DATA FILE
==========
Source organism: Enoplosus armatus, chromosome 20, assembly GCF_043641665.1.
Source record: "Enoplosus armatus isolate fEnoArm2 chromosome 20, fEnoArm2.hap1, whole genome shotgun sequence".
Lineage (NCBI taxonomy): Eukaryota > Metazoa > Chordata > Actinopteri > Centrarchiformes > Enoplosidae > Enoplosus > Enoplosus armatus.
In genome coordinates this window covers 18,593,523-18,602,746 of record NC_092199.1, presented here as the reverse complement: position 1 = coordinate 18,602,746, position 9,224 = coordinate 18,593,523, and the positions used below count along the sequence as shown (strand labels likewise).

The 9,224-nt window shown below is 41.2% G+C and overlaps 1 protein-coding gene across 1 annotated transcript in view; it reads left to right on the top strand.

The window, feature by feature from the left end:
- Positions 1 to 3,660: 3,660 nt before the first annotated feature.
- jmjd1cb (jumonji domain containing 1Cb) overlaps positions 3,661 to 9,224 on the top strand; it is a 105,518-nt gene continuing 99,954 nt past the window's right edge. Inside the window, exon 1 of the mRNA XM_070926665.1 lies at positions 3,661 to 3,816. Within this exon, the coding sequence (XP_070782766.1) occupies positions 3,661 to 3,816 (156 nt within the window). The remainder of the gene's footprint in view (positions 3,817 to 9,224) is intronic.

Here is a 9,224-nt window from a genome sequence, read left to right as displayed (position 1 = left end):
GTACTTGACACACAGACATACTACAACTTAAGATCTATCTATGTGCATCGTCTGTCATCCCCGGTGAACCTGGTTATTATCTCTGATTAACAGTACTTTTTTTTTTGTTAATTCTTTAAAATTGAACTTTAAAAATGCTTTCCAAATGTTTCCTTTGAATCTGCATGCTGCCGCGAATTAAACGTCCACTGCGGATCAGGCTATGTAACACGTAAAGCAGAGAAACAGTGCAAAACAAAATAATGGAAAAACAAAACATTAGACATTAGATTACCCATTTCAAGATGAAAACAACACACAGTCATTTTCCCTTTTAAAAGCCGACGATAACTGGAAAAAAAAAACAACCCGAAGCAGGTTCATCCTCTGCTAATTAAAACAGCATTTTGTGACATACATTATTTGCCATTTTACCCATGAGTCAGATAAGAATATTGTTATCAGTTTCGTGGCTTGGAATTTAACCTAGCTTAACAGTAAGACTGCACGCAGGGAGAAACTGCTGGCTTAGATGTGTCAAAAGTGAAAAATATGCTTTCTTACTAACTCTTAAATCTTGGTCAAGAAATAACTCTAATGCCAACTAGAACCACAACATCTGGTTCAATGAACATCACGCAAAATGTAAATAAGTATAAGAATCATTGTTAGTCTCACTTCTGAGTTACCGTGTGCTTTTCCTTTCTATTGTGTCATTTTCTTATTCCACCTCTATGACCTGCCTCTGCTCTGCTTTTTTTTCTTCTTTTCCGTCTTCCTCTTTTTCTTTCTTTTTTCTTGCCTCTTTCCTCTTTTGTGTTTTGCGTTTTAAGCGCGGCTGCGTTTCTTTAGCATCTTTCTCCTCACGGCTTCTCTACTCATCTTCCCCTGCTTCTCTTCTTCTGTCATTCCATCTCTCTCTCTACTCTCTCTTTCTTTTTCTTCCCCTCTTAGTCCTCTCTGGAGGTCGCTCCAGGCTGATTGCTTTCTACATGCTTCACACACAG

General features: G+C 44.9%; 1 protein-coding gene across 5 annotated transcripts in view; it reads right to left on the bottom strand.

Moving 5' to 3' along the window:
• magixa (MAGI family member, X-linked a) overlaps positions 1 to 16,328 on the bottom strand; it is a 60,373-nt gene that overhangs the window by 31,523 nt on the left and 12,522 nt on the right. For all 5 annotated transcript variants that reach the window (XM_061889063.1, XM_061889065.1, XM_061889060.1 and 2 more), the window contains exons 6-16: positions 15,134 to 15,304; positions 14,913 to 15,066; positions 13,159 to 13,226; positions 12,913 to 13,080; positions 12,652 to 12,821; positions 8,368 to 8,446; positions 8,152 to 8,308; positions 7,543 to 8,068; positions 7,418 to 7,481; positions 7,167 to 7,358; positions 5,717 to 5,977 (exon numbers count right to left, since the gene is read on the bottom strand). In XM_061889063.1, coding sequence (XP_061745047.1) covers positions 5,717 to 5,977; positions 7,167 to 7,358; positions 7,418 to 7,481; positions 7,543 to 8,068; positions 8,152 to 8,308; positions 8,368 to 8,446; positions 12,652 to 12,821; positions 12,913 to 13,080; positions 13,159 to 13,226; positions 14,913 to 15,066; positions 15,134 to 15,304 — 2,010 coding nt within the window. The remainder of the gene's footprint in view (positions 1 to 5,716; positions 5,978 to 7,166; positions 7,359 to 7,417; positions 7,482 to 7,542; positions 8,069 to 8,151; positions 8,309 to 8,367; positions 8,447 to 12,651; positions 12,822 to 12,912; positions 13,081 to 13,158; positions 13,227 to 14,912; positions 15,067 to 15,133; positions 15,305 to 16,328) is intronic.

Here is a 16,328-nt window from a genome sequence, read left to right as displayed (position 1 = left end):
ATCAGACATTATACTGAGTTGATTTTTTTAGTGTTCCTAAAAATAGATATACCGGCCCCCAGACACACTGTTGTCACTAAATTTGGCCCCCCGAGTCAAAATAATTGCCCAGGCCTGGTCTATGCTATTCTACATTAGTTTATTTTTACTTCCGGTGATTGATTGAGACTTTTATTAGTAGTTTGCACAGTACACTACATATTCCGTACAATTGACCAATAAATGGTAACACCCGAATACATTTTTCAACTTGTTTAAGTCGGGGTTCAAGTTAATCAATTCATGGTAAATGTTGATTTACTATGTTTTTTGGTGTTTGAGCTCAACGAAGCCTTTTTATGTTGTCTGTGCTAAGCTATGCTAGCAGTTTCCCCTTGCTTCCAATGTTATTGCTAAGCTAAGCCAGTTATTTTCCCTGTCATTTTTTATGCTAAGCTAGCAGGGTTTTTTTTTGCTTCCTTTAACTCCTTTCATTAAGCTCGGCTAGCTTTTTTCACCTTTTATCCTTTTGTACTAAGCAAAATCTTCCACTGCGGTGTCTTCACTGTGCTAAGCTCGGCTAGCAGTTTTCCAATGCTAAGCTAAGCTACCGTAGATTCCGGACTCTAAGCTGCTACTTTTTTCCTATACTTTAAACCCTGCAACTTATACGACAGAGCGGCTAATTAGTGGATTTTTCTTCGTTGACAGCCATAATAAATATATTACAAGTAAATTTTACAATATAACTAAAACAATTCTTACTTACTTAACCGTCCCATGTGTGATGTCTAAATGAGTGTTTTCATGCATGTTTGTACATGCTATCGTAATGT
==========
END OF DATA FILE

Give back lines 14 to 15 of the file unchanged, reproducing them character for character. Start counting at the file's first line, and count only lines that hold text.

Here is a 16,328-nt window from a genome sequence, read left to right as displayed (position 1 = left end):
ATCAGACATTATACTGAGTTGATTTTTTTAGTGTTCCTAAAAATAGATATACCGGCCCCCAGACACACTGTTGTCACTAAATTTGGCCCCCCGAGTCAAAATAATTGCCCAGGCCTGGTCTATGCTATTCTACATTAGTTTATTTTTACTTCCGGTGATTGATTGAGACTTTTATTAGTAGTTTGCACAGTACACTACATATTCCGTACAATTGACCAATAAATGGTAACACCCGAATACATTTTTCAACTTGTTTAAGTCGGGGTTCAAGTTAATCAATTCATGGTAAATGTTGATTTACTATGTTTTTTGGTGTTTGAGCTCAACGAAGCCTTTTTATGTTGTCTGTGCTAAGCTATGCTAGCAGTTTCCCCTTGCTTCCAATGTTATTGCTAAGCTAAGCCAGTTATTTTCCCTGTCATTTTTTATGCTAAGCTAGCAGGGTTTTTTTTTGCTTCCTTTAACTCCTTTCATTAAGCTCGGCTAGCTTTTTTCACCTTTTATCCTTTTGTACTAAGCAAAATCTTCCACTGCGGTGTCTTCACTGTGCTAAGCTCGGCTAGCAGTTTTCCAATGCTAAGCTAAGCTACCGTAGATTCCGGACTCTAAGCTGCTACTTTTTTCCTATACTTTAAACCCTGCAACTTATACGACAGAGCGGCTAATTAGTGGATTTTTCTTCGTTGACAGCCATAATAAATATATTACAAGTAAATTTTACAATATAACTAAAACAATTCTTACTTACTTAACCGTCCCATGTGTGATGTCTAAATGAGTGTTTTCATGCATGTTTGTACATGCTATCGTAATGT